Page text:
5. Do You Only Work In Hospitals?
Healthcare workers have a variety of workplace options. You can choose to work in a hospital or move to clinics. You may even work in rehab centers if you’re working with patients who are recovering addicts. If you work for the hospital’s administration, you will find yourself in offices away from patients, either creating bills.
You can even be a traveling healthcare professional, such as a traveling nurse, if you want to work in more than one state. After the introduction of telehealth, doctors can also communicate with patients from their homes.
6. Emotionally Distant From Patients
Healthcare providers often assume that they can’t have a friendly relationship with their patients, but this is not the case. Along with routine procedures, you can have a pleasant conversation with your patients. It doesn’t have to breach professional boundaries.
A simple inquiry about their day will make your patients extremely comfortable around you and even makes for an excellent bedside manner. Most hospitals encourage their staff to be more forthcoming since it makes for a better hospital environment.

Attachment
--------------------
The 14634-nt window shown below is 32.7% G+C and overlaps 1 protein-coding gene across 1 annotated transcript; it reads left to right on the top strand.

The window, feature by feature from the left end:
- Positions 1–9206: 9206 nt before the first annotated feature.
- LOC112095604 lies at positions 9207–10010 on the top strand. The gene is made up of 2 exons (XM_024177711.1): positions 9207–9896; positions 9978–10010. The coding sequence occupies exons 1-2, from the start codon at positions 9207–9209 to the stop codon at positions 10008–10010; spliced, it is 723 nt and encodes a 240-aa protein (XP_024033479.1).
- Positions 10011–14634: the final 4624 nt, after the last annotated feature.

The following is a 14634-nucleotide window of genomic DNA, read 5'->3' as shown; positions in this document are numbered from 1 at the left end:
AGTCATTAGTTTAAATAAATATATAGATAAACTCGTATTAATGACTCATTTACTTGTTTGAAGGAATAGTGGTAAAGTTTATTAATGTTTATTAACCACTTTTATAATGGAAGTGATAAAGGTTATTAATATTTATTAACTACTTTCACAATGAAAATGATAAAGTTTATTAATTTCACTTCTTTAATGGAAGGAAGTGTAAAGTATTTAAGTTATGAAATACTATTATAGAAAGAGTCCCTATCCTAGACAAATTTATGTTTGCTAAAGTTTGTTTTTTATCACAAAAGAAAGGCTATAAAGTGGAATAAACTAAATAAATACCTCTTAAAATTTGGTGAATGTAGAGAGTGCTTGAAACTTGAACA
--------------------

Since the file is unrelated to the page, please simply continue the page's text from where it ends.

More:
7. Do You Need Study Too Much?
If you’re aiming to be a doctor, you can’t skip the rigorous education you need to go through. However, there are other career paths you can choose that require much less education. You can choose to be a medical assistant, earn your diploma or degree program in 10 to 20 months, and start work right away. If you hold a Bachelors in some other field or an MBA, you can still go into medicine.
You can become a surgical technology professional and earn your associate degree within 20 months. These are just a few careers for you to explore, but you’ll find an even longer list to help you decide your career path if you search online.
8. Can Shortage in Staff Get Me a Job?
Even though the healthcare sector is vast, that doesn’t mean you’ll get a job right away. You still need to work on your resume and ensure that you stand out from other applicants. That means work in smaller clinics, volunteer, and try achieving academic milestones. Only these make a difference when it comes to applying for a job.
9. Consumers Don’t Carry the Same Expectations
One of the most common myths is to assume the healthcare industry is different from other industries. It means that people assume their expectations for other sectors do not apply to the healthcare industry. However, consumers want to see an advancement in the healthcare system. They want better healthcare, faster services, and more technology.
The healthcare industry may be vast, but it’s not free from myths. You don’t need to go through 4 years of education to become a nurse. There are limited jobs that may get replaced by technology. You won’t have regular working hours and may have to work in the hospital. You can’t be friends with patients, and if there is a shortage of staff, you may get a job right away.
Your consumers may not have the exact expectations from your sector. However, these are just myths and shouldn’t be paid attention to. The healthcare industry is extremely well established, and you should look towards it for a career.